Latinx Research Center

The LRC is a faculty-led research hub at UC Berkeley that is home to cutting edge research about the diverse Latinx community of the US. We provide a community of respect and support to top tier faculty, graduate and undergraduate student researchers, and visiting scholars. We work to transform campus culture towards one that will be fluent in the intellectual diversity that the cultural diversity of communities of color, including the US Latinx, bring to the ongoing project of greater democracy. Latinxs are California’s largest and most rapidly growing minority population whose presence dates to the formation of the United States. We work to illuminate the foundational and ongoing contributions of Latinxs and to support equity, inclusion, and justice for the greater Latinx community through meaningful research.

In the Spotlight

Laura E. Pérez

Chair, Latinx Research Center

“Authors Meet Critics” discussion focused on Professor Laura Elisa Pérez’s book Eros Ideologies: Writings on Art, Spirituality, and the Decolonial:

In the Media

‘Black Lives Matter’ merece todo nuestro apoyo

by Cristina Mora

Latest Talk

Book Talk: A Kiss Across the Ocean

John Alba Cutler converses with Richard T. Rodriguez and about Dr. Rodriguez’s recent book “A Kiss Across the Ocean: Transatlantic Intimacies of British Post-Punk and U.S. Latinidad.” Published by Duke University Press, the book explores the relationship between British post-punk musicians and their Latinx audiences in the United States since the 1980s.

Latino Studies Stagnation

The National Disinvestment in Latino Studies and Scholarship. 1960-2020

Higher education, much like the U.S., is becoming increasingly Latino. With more Hispanic Serving institutions than ever before, and more Latinos in college, the future – by these measures – seems increasingly more just. Yet recent data collected by UC Berkeley professors G. Cristina Mora and Nicholas Vargas (incoming July 23) and UCB undergraduate Dominic Cedillo suggest that there is significantly more to be done to ensure Latino equity and thriving in higher education.

Listen To Our Podcasts

Episode 2: The Soulwound

In this chapter, Stephanie Gutierrez Rios narrates her story of a Latinx Xicatriz unseen, but cross-generationally felt. Calling in historical context and interrogating the possibility of Xanacion.


Episode 1: What’s in a Name?

This series is about the term Latinx and Latinx identity. Our premise builds on Alán Pelaez Lopez’s notion of Latinx as “the visible wound that the ‘X’ forces the Latin American diaspora to confront.” In an effort to heal, this series looks at the wounds of Latinx communities — how we’ve been wounded and how in turn we wound each other. We place urgency on exposing our wounds because, in order to treat an injury, we must see it. Expose it. Examine it. Find its origins and roots.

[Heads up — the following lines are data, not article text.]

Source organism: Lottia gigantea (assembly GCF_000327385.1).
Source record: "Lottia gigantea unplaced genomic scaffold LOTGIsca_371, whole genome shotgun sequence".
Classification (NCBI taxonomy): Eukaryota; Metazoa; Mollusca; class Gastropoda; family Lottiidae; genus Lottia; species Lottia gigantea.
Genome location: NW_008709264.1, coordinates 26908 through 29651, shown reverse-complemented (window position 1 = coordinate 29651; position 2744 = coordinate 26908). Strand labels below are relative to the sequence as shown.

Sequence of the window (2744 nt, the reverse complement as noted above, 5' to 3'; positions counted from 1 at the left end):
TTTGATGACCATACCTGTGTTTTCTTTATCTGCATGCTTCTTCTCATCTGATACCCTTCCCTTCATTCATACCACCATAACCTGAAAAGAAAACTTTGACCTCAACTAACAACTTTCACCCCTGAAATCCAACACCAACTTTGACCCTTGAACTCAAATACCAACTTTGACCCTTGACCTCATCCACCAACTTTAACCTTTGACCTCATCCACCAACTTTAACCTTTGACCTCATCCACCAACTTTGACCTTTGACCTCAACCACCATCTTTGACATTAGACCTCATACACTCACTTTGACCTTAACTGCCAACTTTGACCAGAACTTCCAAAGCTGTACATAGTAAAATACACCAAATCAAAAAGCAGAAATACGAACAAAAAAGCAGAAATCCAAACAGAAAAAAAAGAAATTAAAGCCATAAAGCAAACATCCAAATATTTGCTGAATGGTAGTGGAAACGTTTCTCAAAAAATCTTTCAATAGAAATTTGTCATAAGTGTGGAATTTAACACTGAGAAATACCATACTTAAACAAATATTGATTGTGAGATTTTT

Riot or Uprising: A Conversation with Pierre Labbossiere on the Haitian Crisis

Haiti has seen a series of demonstrations since September of 2019 that were triggered by a fuel shortage. Shortly after, demonstrators started demanding the resignation of President Jovenel Moise. Media outlets have depicted these demonstrations as riots. In this podcast, we hear from Pierre Labossiere, co-founder of the Haiti Action Committee, and look at the history of Haiti, to determine whether these demonstrations are in fact riots or whether they are part of an uprising that stems from Haiti’s long history of resistance towards oppressive forces.


Language and Violence in Brazil with Dr. Daniel Silva

In this podcast, we work through several themes including social media’s role in Brazil, especially through WhatsApp, in constructing false narratives of political figures and events. We talk about Jair Bolsonaro and his use of language and its relationship with physical violence. We try to hash out what is novel about information today including the speed of information spreading and the vastly diverse amounts of information available to the public. We also discuss popular resistance in Brazil and the case of Marielle Franco. Lastly, we discuss the ideal future of how to deal with the rise of hateful language seen in Brazil. Is legal action appropriate? Is it constitutional? Ethical? Or, is there a responsibility for communities and people to stigmatize hateful language? And, how can this be done?


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Upcoming Events

Spring 2023 Events Calendar

Border Hacker: A Conversation with Roberto Lovato, Levi Vonk, and Axel Kirschner

The Tonalamatl as Talking Book: Conversing with Time-Persons in the Key of Life

Afro Mexicanidad: A Symposium – Session 1